A 26-year-old Chester-le- Street man was arrested on Monday evening and questioned in connection with an alleged incident in the aftermath of Sunderland's 1-0 defeat at Wigan.
Police are investigating allegations Bent's mother, Shirley, was racially abused by a Sunderland supporter as she waited to be served in a Wigan pub after the game.
Legal proceedings prevent Sunderland officials from commenting on the specifics of the case, but Quinn has urged Black Cats fans to support the club's commitment to equality and inclusion.
Racism is not just an issue for football or sport, said the Sunderland chairman. It's something that society as a whole must tackle, but we can use the power of football as a catalyst for change.
Look at the diversity of the Premier League. There are players from every continent and, here at Sunderland, we have players from a whole host of countries.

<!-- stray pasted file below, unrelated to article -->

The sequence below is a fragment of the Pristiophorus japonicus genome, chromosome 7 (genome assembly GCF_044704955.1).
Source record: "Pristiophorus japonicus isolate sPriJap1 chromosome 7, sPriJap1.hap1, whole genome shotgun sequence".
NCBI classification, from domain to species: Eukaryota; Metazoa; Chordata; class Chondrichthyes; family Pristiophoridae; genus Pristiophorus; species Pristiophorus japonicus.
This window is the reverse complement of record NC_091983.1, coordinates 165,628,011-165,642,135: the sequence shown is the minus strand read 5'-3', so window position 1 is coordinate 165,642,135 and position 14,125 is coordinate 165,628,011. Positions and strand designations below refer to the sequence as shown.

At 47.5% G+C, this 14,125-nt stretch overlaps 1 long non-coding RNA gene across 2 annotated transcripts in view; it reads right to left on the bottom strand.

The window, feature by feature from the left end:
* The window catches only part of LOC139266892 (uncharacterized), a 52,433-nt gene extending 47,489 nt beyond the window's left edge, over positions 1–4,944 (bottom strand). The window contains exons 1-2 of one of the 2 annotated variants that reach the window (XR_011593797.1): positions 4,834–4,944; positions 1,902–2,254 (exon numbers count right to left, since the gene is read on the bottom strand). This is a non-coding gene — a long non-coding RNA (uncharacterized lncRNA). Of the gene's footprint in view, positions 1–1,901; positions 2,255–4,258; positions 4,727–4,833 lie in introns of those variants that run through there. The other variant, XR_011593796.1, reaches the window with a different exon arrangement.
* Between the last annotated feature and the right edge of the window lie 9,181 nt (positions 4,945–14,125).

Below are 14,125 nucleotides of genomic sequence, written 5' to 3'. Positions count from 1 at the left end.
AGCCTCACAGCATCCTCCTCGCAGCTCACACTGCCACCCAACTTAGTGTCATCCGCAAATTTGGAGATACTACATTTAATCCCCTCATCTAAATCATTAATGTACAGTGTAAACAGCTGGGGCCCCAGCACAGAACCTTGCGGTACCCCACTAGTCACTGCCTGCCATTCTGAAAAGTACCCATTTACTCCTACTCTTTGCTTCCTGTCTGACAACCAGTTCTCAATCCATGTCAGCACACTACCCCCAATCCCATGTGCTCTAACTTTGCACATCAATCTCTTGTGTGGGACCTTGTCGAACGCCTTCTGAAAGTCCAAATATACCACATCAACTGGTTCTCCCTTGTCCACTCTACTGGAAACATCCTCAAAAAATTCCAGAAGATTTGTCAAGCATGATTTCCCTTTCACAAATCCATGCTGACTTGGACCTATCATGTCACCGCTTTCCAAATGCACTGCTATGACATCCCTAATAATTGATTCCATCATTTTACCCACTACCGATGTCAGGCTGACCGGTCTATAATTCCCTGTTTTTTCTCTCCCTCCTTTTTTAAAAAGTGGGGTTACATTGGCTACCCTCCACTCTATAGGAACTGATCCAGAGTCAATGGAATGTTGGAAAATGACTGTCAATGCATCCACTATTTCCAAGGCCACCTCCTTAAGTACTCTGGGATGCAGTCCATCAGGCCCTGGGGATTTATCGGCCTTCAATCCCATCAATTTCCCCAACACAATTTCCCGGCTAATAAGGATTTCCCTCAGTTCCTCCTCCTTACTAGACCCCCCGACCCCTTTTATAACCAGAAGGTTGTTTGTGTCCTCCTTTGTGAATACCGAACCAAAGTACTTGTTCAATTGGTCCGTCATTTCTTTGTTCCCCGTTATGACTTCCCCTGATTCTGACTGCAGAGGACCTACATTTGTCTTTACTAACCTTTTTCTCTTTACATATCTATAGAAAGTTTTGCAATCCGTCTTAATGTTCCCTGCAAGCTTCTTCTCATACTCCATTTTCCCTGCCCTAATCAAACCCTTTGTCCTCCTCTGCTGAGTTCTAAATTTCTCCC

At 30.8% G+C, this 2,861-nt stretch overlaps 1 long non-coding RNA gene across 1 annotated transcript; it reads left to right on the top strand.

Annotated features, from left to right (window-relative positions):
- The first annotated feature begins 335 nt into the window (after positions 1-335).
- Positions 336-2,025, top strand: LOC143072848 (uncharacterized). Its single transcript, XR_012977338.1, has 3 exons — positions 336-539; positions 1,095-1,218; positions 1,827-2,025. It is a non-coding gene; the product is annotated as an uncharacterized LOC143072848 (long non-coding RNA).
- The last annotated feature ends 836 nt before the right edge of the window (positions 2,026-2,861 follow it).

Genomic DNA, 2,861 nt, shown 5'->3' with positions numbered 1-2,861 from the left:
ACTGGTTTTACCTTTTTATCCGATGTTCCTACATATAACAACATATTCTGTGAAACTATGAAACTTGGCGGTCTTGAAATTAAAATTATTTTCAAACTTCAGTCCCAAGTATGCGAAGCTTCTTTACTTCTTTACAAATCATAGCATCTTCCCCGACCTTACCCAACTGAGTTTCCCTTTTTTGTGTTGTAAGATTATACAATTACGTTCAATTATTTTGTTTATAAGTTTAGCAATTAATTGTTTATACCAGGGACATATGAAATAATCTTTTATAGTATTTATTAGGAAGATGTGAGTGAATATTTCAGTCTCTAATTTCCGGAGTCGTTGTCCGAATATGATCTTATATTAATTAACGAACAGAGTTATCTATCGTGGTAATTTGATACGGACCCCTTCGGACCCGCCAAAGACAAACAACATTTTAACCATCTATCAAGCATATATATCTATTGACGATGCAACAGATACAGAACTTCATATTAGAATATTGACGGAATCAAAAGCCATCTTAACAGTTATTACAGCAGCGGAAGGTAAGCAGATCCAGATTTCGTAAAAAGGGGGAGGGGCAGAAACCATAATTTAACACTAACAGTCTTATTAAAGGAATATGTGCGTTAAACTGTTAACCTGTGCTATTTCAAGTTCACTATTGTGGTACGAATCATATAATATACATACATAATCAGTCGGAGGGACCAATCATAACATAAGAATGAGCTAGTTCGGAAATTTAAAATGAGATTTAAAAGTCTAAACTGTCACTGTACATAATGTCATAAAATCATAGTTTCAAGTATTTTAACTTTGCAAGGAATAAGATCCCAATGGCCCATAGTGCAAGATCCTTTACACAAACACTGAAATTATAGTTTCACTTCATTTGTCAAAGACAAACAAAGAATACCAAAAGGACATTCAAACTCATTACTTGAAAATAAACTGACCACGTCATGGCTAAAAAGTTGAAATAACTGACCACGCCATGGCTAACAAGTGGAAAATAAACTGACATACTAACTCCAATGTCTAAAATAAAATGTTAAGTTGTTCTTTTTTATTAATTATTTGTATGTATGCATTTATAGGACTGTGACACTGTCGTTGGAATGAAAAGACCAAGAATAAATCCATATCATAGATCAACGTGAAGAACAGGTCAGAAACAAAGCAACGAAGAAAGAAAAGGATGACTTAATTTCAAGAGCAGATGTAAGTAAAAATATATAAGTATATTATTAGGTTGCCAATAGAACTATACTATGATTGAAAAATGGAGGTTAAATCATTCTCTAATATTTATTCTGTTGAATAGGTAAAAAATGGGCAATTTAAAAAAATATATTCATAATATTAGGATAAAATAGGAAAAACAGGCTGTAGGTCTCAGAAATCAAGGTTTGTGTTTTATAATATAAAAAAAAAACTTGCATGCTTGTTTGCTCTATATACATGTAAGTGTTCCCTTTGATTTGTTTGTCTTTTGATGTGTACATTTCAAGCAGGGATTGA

Their ethnic origin or cultural background is irrelevant, but what is important is the great team spirit they share and their love for our football club.
There is no place for racism of any kind within the game and our wider community, and this is a fundamental belief that I know Sunderland supporters share with me.
Sunderland were recently honoured by national antiracism group, Kick It Out.
The Equality Standard attempts to ensure that individuals are not discriminated against on grounds of race, religion, gender, age, disability or sexual orientation.
This sets Sunderland's work on diversity and equality as amongst the best in the Premier League, said Kick It Out director Piara Powar.